Everything You Need to Know About Seromas

By: Courtney Floyd

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What is a seroma?

A seroma is a pocket of yellow-clear fluid (called serum) that collects under the surface of your skin following a trauma or surgery. This fluid is similar to the fluid that circulates in your blood stream known as plasma.

What causes a seroma?

Anytime there is trauma to tissues, the body responds by saturating the affected area with serum as part of the inflammatory response. A great example of this is a fluid filled blister. The inflammation brings in healthy white blood cells that aid in the immune response and help to fight infection. This protective reaction is what causes a seroma.

What are the signs of a seroma?

Seromas typically appear several days following surgery. They can also appear several weeks later after surgical drains have been removed. The first sign of a seroma is a lump or bulge under the skin near the surgery site. The lump may be tender to the touch, but often are not painful. In larger seromas, fluid may drain from the incision site.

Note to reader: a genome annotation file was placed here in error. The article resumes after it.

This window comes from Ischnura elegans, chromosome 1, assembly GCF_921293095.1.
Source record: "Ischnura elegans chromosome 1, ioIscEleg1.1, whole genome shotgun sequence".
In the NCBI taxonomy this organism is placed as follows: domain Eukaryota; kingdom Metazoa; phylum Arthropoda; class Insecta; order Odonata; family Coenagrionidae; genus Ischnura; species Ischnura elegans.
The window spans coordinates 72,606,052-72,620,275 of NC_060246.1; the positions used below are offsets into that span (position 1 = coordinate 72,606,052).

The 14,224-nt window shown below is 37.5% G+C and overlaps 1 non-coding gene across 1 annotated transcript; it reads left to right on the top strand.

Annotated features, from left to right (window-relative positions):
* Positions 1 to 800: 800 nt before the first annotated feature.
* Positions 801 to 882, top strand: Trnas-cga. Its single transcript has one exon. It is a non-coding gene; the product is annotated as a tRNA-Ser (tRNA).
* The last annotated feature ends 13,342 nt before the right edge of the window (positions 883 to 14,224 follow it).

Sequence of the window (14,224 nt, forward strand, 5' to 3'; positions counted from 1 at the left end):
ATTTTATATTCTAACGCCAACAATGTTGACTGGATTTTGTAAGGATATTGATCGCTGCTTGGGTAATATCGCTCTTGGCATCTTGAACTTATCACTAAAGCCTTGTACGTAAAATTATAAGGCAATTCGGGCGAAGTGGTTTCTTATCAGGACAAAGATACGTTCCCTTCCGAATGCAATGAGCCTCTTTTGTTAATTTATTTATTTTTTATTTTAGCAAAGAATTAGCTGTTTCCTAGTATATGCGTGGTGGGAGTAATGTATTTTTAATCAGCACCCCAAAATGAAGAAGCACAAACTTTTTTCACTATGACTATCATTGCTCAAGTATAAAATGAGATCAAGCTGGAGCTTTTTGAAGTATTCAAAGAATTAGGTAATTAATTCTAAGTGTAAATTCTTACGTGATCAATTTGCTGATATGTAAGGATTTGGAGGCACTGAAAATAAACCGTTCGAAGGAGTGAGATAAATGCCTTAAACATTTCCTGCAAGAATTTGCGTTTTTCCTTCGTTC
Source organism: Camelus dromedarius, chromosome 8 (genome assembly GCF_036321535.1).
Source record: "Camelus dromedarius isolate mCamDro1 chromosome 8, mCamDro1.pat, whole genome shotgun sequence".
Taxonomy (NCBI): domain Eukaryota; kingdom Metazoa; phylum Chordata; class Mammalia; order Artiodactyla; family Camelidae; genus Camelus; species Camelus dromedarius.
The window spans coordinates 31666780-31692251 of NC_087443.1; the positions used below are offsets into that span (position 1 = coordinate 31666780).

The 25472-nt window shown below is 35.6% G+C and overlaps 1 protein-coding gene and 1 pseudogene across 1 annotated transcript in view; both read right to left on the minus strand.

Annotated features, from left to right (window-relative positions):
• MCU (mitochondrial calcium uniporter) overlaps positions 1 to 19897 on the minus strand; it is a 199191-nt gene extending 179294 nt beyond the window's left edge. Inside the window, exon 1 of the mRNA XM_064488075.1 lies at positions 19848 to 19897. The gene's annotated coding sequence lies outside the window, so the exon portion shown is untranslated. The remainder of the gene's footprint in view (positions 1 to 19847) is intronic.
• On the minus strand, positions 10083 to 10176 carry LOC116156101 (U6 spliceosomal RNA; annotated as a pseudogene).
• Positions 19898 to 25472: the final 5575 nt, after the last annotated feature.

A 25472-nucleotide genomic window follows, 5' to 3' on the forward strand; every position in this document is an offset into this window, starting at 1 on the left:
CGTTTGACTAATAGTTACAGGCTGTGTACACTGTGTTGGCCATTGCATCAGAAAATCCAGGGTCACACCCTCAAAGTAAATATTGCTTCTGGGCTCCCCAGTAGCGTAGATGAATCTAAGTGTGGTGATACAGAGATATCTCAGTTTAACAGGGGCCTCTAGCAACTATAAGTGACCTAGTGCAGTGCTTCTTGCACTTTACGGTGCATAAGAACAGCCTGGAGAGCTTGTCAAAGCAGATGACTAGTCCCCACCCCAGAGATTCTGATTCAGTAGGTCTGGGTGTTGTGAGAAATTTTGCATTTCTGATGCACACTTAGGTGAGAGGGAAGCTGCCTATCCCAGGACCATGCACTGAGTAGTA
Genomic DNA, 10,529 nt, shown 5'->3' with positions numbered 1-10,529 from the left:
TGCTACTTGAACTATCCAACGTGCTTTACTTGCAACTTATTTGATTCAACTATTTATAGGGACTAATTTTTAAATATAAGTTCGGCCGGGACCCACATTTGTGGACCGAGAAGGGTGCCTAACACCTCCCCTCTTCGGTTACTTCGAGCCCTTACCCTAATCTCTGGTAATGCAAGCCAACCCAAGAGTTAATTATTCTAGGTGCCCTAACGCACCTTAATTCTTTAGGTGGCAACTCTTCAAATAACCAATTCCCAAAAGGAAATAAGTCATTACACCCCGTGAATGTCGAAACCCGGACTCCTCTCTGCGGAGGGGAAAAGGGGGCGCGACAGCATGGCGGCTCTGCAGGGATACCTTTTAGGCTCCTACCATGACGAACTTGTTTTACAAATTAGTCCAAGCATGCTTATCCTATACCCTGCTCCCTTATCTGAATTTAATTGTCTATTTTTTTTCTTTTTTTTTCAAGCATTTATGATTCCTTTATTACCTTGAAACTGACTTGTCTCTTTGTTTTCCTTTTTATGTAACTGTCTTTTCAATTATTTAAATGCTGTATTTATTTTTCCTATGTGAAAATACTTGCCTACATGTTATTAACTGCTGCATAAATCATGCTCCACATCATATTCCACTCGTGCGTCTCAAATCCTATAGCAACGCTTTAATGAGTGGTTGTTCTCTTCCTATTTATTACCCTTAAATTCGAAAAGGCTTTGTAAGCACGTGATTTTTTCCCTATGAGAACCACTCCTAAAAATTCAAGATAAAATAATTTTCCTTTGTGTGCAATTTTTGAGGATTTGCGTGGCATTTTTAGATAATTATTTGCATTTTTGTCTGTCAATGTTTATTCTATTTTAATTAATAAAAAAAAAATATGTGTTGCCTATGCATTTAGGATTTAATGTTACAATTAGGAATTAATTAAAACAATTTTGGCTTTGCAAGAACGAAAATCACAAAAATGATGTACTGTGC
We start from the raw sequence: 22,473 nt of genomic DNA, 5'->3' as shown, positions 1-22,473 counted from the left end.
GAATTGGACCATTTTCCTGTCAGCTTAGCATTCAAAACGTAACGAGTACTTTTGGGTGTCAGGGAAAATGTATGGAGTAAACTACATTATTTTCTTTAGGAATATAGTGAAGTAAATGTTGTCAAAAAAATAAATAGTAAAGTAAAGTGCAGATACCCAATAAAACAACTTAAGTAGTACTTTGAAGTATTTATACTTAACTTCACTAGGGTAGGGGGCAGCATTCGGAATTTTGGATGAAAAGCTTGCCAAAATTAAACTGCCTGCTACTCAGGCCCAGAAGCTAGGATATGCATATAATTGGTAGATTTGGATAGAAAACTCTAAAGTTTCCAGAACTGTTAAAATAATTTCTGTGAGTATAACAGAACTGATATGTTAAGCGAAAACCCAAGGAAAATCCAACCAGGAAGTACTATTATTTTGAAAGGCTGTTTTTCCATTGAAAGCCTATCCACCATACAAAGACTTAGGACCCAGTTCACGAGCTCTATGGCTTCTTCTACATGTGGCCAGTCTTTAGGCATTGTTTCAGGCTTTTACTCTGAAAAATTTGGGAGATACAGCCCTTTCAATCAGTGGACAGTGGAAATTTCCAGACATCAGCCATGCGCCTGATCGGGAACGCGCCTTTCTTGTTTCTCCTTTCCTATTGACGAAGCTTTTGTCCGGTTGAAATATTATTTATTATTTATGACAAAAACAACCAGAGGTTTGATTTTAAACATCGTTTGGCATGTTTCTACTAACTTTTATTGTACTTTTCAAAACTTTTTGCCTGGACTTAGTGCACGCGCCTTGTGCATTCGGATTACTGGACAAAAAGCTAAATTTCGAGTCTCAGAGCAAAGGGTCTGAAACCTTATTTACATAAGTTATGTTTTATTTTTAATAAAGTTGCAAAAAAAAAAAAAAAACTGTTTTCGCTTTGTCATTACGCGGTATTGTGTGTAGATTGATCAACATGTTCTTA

How are seromas treated?

Small seromas tend to heal on their own as the body will reabsorb the fluid once the inflammation has ceased and does not require medical treatment

Large seromas typically require treatment.

  • oDraining
  • §During an in-office procedure, the doctor will insert a needle into the seroma site and using a syringe, will suction the fluid out. This may need to be performed more than once.
  • oRe-inserting a surgical drain which is typically done with the help of our radiology colleagues
  • oAdditional surgery may be indicated if a seroma is recurring or if it becomes infected

What are signs of infection?

Signs of infection include:

  • Fevers (greater than 101oF)
  • Worsening pain
  • Redness
  • Cloudy/yellow discharge (pus)
  • General worsening of medical condition or “feeling sick”

Remember, seromas can occur any time there is trauma to the body. It is important to breast reconstruction patients to be aware of the signs and to contact their surgeon if they suspect a seroma may be forming.

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